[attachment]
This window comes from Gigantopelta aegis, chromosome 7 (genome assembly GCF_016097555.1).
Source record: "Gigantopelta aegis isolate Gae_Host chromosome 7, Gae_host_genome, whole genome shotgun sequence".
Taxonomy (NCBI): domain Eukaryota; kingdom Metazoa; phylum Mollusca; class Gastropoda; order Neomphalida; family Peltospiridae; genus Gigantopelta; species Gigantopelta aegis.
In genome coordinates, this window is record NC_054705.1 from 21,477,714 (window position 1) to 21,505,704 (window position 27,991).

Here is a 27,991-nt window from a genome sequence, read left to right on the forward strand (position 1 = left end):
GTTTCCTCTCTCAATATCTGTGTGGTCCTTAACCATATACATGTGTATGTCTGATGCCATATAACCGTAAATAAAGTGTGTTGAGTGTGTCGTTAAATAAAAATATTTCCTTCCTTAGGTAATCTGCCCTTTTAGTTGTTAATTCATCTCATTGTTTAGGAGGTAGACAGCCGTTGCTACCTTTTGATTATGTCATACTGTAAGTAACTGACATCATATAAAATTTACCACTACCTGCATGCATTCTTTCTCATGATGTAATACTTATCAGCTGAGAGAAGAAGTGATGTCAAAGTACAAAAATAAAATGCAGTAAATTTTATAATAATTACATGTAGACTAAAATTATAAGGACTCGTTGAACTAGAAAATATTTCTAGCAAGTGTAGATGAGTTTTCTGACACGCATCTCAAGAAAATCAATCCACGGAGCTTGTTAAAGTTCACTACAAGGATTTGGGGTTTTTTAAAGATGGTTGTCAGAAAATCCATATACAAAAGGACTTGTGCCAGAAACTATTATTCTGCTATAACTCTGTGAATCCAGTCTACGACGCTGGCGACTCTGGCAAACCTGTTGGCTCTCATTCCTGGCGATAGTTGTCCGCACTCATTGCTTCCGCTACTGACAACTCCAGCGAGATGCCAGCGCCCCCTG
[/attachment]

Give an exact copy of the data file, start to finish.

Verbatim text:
This window comes from Gigantopelta aegis, chromosome 7 (genome assembly GCF_016097555.1).
Source record: "Gigantopelta aegis isolate Gae_Host chromosome 7, Gae_host_genome, whole genome shotgun sequence".
Taxonomy (NCBI): domain Eukaryota; kingdom Metazoa; phylum Mollusca; class Gastropoda; order Neomphalida; family Peltospiridae; genus Gigantopelta; species Gigantopelta aegis.
In genome coordinates, this window is record NC_054705.1 from 21,477,714 (window position 1) to 21,505,704 (window position 27,991).

Here is a 27,991-nt window from a genome sequence, read left to right on the forward strand (position 1 = left end):
GTTTCCTCTCTCAATATCTGTGTGGTCCTTAACCATATACATGTGTATGTCTGATGCCATATAACCGTAAATAAAGTGTGTTGAGTGTGTCGTTAAATAAAAATATTTCCTTCCTTAGGTAATCTGCCCTTTTAGTTGTTAATTCATCTCATTGTTTAGGAGGTAGACAGCCGTTGCTACCTTTTGATTATGTCATACTGTAAGTAACTGACATCATATAAAATTTACCACTACCTGCATGCATTCTTTCTCATGATGTAATACTTATCAGCTGAGAGAAGAAGTGATGTCAAAGTACAAAAATAAAATGCAGTAAATTTTATAATAATTACATGTAGACTAAAATTATAAGGACTCGTTGAACTAGAAAATATTTCTAGCAAGTGTAGATGAGTTTTCTGACACGCATCTCAAGAAAATCAATCCACGGAGCTTGTTAAAGTTCACTACAAGGATTTGGGGTTTTTTAAAGATGGTTGTCAGAAAATCCATATACAAAAGGACTTGTGCCAGAAACTATTATTCTGCTATAACTCTGTGAATCCAGTCTACGACGCTGGCGACTCTGGCAAACCTGTTGGCTCTCATTCCTGGCGATAGTTGTCCGCACTCATTGCTTCCGCTACTGACAACTCCAGCGAGATGCCAGCGCCCCCTG